Anyone trying to calculate the number of bodies used in the different exhibitions, institutes, laboratories, and museums must be stunned by the possible numbers. Ten thousand? But quite a few bodies must have been discarded during experimentation. Twenty thousand? Even though Dr. von Hagens no longer holds all the patents, he must be a wealthy man. His company, Biodur Products in Heidelberg, run by his second wife, Dr. Angelina Whalley, sells all the chemicals and materials for Plastination. Dr. Whalley, whom Dr. von Hagens married in 1992, is also listed as manager of the Plastination Institute and is business manager and designer of the Body Worlds exhibitions. The Biodur Products illustrated 20-page catalog not only has the expected silicone polymers and epoxy resins but also huge freezers, dehydration containers, and basic Plastination packages with all the equipment necessary for the home hobbyist. The smallest package allows for Plastination “up to the size of a human head.” Dr. von Hagens claims that only when his own Biodur polymers are used can high-level success be achieved. He dismisses the work of all his competitors as “shoddy.”
Entering the lobby of the UTC exhibit was similar to entering any museum or theater, with the gift shop to the right and velvet ropes guiding the curious to the ticket windows. During my life I’ve mostly tried to avoid face-to-face encounters with corpses. In fact, I tend to think of them as bloodless and gray, or splopped with gore, and mushed, gashed, sliced, perforated, or smashed in ways designed to upset my stomach. So I rather dragged my feet. But I needn’t have worried.
These corpses were pink and the very picture of health, without a trace of gore. And they were active — kicking a football, dribbling a basketball. They clearly enjoyed life, and their glass eyeballs were eager and alert. Even without skin, or with windows open to various organs, there was nothing discomforting about them. They seemed not like dead people but friendly extraterrestrials. They were young, good-looking Asians with nothing cadaverous about them. The exhibit’s various rooms were dimly lit with spotlights that illuminated the dead, while lighted display cases showed individual bits and pieces. And the visitors were fascinated. It was hard not to be. Looking at one of the figures was like seeing myself in a mirror. So that’s what I look like inside, I thought.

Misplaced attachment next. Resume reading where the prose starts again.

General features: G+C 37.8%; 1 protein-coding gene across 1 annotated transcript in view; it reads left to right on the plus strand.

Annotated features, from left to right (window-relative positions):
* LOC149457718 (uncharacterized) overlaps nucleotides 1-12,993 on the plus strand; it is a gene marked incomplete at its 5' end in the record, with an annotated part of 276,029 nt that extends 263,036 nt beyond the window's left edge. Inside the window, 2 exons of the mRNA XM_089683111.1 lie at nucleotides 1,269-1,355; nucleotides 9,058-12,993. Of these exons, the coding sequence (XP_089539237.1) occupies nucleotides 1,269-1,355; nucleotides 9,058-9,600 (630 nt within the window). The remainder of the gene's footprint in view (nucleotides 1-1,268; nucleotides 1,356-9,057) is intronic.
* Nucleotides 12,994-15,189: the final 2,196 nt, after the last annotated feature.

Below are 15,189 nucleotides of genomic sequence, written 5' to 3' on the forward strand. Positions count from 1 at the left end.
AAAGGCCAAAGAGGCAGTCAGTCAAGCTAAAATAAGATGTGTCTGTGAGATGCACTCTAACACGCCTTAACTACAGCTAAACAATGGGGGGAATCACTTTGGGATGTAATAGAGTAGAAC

The rooms were crowded, and people bumped into one another. Children in particular were mesmerized. Reviews that had compared the exhibits to pornography, arguing that to “gawk” at human remains was immoral, seemed foolish, while the many attempts to ban the exhibits and forbid school field trips seemed excessively timid. Near the exit were half a dozen books of viewer comments in which the word “awesome” figured prominently, along with “fantastic,” “amazing,” “cool,” and all their synonyms. I saw no complaints. “I thought I’d wet my pants,” wrote one person. Henry from the Santa Ana Boxing Club wrote: “I thought it was interesting because of the cool dead bodies. P.S. I want my body in this place when I pass on.” One girl wrote, “I don’t understand the myth about Asians having small wangs, these guys were better hung than my boyfriend.”